My mind, full to over-brimming with too many detective novels and family sagas, immediately thought "Ah Ha! Edwin had an affair with his dead wife's younger sister!" Of course, there are absolutely no grounds upon which to base this statement- it is reasonable that Margaret, who had viewed her sister's family as her own second family since she was a young girl, would call upon Edwin either when the problem of her pregnancy surfaced or when she fell so ill after childbirth. It also must be remembered that Edwin Oakley was also her blood kin...they were second cousins as well as related through marriage.
Edwin Oakley had been married to his second wife Elizabeth Turner for four years when Margaret died, and was living in Manchester. The distance between Liverpool and Manchester is about 33 miles (53 km), so Edwin wouldn't have had to travel a great distance to come to Margaret's assistance.
I would love to know where Margaret's mother Ellen Lewis Oakley was at this time. Did she know her daughter was pregnant, or was it kept a secret? Did she ever know what killed her daughter? What was Margaret doing in Liverpool anyway, when her home was in Shropshire, and who was she living with?
A check of the 1881 census to see who was living at 59 Bevington Hill, where Margaret died, was not very helpful. Two branches of the Gibbs family were living there- 29 year old Henry Gibbs (he was actually about 31), a master plasterer, and his wife Lillian and 10 month old son Henry, and the family of 29 year old Gilbert Gibbs, including his wife Mary and five children. No obvious tie-ins with the Oakley family there, and I can't find a directory for Liverpool c. 1878 that may give me a clue as to who else lived at 59 Bevington Hill at the same time as Margaret.
Most important amongst all of the questions arising from Margaret's mystery pregnancy is "What happened to Margaret's baby?" Did the child die along with the mother, or did it live and was relocated to a home with another family?
I looked for Oakley births in Liverpool amongst the BMD index for the December Quarter for 1878, and found only one...a baby girl named Polly Oakley.I checked for her in the 1881 census, and here comes the interesting part...two year old Polly Oakley,born Liverpool, was a 'visitor' in the house of 28 year old James Potts, an Engineer(ship) from Mellor in Derbyshire, and his Irish wife Deborah.They lived at 15 Biskerton St, Toxteth Park, Lancashire.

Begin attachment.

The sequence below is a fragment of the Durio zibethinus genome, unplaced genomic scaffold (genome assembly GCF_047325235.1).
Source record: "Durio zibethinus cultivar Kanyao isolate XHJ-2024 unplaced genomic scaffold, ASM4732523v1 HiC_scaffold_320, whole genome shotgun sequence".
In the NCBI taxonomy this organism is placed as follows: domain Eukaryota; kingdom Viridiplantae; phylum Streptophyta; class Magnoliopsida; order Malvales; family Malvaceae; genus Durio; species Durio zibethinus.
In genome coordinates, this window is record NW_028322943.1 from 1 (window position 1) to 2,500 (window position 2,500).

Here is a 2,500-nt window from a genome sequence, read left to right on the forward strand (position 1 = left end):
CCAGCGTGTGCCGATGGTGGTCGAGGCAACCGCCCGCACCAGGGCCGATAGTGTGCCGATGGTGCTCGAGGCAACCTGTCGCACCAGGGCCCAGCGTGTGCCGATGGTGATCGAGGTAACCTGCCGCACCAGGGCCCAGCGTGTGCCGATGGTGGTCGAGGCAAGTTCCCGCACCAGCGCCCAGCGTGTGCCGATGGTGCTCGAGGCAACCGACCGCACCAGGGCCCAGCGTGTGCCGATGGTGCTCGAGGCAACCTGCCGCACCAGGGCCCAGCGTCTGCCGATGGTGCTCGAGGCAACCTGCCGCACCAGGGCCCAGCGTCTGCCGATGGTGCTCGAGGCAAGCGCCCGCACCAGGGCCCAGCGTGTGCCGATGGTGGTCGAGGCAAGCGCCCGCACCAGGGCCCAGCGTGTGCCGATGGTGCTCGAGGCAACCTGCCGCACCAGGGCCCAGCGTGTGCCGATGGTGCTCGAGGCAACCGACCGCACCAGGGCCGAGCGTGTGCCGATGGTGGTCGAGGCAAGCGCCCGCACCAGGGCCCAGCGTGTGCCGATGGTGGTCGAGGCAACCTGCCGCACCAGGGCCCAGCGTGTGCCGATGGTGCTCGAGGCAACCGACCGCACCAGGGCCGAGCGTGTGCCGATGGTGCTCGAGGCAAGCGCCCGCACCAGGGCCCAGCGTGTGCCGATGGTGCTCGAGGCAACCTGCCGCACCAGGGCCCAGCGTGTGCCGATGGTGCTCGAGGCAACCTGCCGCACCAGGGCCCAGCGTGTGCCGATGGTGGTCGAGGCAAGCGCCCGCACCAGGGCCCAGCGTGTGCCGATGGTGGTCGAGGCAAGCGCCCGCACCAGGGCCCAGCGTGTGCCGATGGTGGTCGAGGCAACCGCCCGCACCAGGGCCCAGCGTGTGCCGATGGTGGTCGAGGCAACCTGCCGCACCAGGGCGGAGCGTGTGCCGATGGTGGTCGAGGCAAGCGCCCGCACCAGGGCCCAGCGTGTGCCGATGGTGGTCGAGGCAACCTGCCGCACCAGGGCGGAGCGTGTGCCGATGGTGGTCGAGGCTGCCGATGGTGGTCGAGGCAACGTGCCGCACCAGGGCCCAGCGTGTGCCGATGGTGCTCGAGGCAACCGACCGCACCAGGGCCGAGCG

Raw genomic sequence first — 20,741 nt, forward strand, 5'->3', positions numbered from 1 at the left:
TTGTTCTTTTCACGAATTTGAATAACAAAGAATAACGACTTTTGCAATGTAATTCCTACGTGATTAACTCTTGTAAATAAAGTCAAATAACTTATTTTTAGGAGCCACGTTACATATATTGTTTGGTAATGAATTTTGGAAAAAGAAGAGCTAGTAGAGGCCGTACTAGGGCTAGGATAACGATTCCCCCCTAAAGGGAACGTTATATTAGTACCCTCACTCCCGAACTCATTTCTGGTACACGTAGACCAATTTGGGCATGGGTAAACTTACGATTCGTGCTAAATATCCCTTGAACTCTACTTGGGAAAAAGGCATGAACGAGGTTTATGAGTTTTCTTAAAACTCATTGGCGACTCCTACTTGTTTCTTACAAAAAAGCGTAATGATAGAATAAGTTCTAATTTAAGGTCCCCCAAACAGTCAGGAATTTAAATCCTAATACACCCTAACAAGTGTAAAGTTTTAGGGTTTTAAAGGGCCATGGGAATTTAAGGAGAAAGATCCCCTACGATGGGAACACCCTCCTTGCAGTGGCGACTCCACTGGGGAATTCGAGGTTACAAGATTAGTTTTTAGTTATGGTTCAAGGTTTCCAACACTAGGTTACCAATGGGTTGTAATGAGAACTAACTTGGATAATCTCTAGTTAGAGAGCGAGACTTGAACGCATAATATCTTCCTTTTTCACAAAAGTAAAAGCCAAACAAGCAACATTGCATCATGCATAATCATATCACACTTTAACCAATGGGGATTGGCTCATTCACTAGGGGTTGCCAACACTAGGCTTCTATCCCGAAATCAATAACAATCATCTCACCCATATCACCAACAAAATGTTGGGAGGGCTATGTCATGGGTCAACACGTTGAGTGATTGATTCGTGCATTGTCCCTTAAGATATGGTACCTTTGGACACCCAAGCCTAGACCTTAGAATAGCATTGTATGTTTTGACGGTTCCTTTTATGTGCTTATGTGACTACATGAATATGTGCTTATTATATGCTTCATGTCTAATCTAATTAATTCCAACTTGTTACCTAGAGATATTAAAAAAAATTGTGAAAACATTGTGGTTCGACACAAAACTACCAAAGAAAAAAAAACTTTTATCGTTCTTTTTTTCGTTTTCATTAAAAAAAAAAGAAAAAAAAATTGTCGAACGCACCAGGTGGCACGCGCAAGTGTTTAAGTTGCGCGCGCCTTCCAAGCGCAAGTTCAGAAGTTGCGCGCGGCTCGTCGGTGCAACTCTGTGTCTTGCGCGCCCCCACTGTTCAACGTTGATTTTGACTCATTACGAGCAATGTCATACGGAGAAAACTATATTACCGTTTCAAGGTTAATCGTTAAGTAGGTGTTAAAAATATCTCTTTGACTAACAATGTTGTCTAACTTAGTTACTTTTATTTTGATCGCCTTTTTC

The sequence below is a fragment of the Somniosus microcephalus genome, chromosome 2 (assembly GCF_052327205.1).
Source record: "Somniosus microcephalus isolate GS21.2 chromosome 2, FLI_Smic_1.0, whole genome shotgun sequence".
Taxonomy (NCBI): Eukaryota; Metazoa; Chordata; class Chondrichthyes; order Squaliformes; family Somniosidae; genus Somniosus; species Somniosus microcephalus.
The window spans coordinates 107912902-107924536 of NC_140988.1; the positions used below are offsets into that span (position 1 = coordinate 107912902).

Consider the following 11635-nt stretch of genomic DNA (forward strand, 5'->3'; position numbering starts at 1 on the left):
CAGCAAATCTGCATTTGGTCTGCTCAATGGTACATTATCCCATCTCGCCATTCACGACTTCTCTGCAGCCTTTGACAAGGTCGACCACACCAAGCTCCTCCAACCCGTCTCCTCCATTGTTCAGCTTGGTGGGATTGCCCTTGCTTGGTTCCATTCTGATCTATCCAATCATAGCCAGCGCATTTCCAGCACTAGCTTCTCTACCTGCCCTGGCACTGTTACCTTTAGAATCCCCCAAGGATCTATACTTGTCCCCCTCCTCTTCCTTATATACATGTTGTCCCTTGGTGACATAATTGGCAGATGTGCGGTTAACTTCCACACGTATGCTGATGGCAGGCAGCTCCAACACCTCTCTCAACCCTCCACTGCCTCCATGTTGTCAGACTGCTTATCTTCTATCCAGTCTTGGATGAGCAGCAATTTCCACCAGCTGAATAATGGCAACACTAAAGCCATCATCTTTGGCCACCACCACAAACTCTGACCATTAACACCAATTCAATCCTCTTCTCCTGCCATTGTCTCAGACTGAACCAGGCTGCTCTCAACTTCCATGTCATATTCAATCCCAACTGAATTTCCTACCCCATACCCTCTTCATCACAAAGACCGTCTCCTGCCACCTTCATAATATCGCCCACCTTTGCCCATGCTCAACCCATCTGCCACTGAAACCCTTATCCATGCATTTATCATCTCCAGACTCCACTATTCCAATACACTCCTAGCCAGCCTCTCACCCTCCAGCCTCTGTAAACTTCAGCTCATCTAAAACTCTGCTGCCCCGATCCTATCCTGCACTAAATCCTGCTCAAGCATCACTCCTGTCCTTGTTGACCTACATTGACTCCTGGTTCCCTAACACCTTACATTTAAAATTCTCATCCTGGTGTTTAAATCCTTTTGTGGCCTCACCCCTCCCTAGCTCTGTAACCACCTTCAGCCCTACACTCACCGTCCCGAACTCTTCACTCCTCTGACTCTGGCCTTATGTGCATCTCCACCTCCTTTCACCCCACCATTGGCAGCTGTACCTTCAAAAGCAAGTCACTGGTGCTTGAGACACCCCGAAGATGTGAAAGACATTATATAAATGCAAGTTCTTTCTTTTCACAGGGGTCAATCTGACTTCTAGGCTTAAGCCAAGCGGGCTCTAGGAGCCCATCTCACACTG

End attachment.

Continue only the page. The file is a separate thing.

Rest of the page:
This suggests the age-old scenario of a motherless baby being placed with a 'wet nurse. I have researched both James Potts and his wife and there is no Oakley connection that I can find.
James Potts was actually born Frederick James Potts in c. 1852,at Mellor, Derbyshire. He married Deborah Hannah Wright in Liverpool in early 1878. Deborah was born c. 1852 in Ireland, the daughter of Henry Wright, a dock hand, and his wife Deborah.
For Deborah to become wet nurse to baby Polly Oakley, she would have had to have lost a baby of her own.The death index shows that a Margaret Potts, aged 1, died in the December 1/4 of 1878 at Liverpool...time, age and place correct, but unless I get the death certificate I will never know.
Deborah and James had no living children- James died in Chorlton, Lancashire, in 1888. In the 1891 census Deborah Potts was a 37 year old widowed housekeeper for the McGhie family of Liscard, Cheshire. In 1901 she was still in Liscard, aged 47, and still working as a housekeeper for George William McGhie.